• Race Lift: Wasabi is black, while Fred and Honey are white, while they were all Asian in the comics. (It's possible Honey is meant to be Hispanic, given her voice actress) Hiro is now half white, most likely to match with his voice actor who shares the same mixed heritage.
  • Ragtag Bunch of Misfits: Our designated hero team consists of a teen genius, a squishy robot, a high-strung sushi chef, a daredevil courier, a chemistry geek, and a comic book fanboy.
  • Reality Ensues: What happens when Hiro tries to shove the squishy, pear-shaped Baymax (who is essentially a hugging robot) into a suit of armor. After a few seconds of looking heroic in it, all the armor promptly pops off.
  • Robot Buddy: Baymax. Bonus points for this actually being his intended function.
  • Science Hero: Most of the main characters.
  • Shout-Out:
  • Shown Their Work:
    • In creating the film's version of Baymax, Disney's Chief Creative Officer John Lasseter had the Big Hero 6 team do a lot of research into robotics , which is how they came across the relatively new field of "soft robotics," made from inflatable vinyl, being developed by engineers at Carnegie Mellon. These robots are being specifically designed to have a future in the medical industry, to be gentle and pliable, so they don't hurt people when they pick them up. Thus, they implemented this design into Baymax' creation (as he was designed to be a diagnostic nurse, on top of caring for Hiro), and suddenly the film's goal of a "huggable" robot didn't seem so farfetched.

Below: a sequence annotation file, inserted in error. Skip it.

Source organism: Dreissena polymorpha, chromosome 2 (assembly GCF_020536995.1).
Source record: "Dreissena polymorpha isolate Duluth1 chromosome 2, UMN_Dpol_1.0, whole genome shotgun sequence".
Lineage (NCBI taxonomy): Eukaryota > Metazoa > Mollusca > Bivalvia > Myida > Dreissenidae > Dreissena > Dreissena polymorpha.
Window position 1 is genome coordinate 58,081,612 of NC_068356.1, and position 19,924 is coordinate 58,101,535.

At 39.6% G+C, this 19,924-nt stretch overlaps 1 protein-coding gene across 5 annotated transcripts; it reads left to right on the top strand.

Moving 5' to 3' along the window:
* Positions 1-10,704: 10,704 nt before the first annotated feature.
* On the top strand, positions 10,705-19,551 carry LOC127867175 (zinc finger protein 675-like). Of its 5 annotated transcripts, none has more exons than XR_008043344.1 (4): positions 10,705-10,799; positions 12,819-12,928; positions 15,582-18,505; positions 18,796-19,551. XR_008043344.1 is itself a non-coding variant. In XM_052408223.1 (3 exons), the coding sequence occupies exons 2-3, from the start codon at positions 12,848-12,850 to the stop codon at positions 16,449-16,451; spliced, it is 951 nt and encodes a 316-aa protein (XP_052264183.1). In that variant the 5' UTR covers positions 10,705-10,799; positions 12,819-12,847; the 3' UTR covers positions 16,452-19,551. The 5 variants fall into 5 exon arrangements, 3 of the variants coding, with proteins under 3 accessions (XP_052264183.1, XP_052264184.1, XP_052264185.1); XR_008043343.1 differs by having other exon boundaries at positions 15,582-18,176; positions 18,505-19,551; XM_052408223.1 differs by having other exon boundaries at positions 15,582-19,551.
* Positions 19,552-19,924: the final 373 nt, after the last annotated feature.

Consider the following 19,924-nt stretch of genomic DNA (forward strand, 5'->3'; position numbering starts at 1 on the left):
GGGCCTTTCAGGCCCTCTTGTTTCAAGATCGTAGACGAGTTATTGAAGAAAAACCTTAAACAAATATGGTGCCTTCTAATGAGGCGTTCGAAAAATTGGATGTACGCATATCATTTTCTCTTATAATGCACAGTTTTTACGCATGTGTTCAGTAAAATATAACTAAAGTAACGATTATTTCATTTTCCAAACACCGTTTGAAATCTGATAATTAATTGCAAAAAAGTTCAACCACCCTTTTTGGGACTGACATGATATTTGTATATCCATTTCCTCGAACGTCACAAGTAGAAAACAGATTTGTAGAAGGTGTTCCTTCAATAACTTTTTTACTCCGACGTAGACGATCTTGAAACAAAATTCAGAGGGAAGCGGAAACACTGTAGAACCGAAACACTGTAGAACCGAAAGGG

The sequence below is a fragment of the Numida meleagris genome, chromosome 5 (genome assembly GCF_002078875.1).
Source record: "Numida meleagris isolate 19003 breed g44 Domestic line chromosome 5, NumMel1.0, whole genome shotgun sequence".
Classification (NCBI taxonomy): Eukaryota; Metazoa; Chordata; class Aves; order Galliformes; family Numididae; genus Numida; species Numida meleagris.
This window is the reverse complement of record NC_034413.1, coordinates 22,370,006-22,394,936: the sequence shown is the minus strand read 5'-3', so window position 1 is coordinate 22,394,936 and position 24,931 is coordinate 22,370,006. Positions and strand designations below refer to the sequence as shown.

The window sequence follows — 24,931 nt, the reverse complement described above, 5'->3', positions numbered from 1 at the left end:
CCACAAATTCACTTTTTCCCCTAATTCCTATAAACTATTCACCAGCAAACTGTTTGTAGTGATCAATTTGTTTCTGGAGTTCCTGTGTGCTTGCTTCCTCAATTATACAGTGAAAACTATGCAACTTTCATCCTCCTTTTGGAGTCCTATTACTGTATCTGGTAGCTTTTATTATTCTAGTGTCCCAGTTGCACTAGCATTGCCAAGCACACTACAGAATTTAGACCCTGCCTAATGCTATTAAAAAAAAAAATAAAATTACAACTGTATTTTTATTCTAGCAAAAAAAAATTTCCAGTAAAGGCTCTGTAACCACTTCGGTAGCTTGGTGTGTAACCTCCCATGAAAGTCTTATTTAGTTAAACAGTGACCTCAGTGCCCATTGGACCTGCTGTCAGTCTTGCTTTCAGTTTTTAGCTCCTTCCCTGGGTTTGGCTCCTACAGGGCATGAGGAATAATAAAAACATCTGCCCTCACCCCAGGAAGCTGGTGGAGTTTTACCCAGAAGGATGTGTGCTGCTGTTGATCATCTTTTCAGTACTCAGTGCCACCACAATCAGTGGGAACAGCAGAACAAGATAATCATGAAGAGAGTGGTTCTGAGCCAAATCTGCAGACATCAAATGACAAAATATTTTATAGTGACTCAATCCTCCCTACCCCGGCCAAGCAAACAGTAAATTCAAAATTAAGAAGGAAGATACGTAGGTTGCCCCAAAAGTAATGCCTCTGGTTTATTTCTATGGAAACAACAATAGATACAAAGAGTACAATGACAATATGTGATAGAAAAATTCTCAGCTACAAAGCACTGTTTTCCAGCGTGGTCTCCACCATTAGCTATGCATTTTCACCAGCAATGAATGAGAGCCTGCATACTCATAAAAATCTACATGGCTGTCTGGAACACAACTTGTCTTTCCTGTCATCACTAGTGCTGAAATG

• San Fransokyo may be a made up city, but it incorporates a lot of accurate native details from both cities.
  • Stock Superhero Day Jobs: Of the "Student" and "Freelance" variety. Hiro is the former, which is believable for someone his age, regardless of his vast intellect. The rest of the team falls into the latter category. Wasabi works as a sushi chef, Honey Lemon is a part-time barista despite her talent in chemistry, and Gogo is a bike courier. The only unknown element at the time is Fred, who's only blurb about him is that he's a comic-book fanboy.
  • Super Team: The titular Big Hero 6 group.
  • Team Title: Like the comic counterpart, the six heroes will don theie superhero team title "Big Hero 6".
  • Teen Genius: Hiro. Tadashi was one as well, given that he created Baymax.
  • Tomboy and Girly Girl: GoGo Tomago and Honey Lemon respectively. Gogo dresses more like a tomboy, and gives off a tough vibe by her laconic manner. Honey is more excitably dorky, and her supersuit even includes a purse.
  • Twenty Minutes into the Future: A banner marking the 95th Anniversary of the Golden Gate Bridge on one of the streetcars puts the film as being set around 2032.
  • Two Girls to a Team: Gogo Tomago and Honey Lemon.

Hairy baby. Hairy baby!
FrozenFranchise/Disney Animated CanonZootopia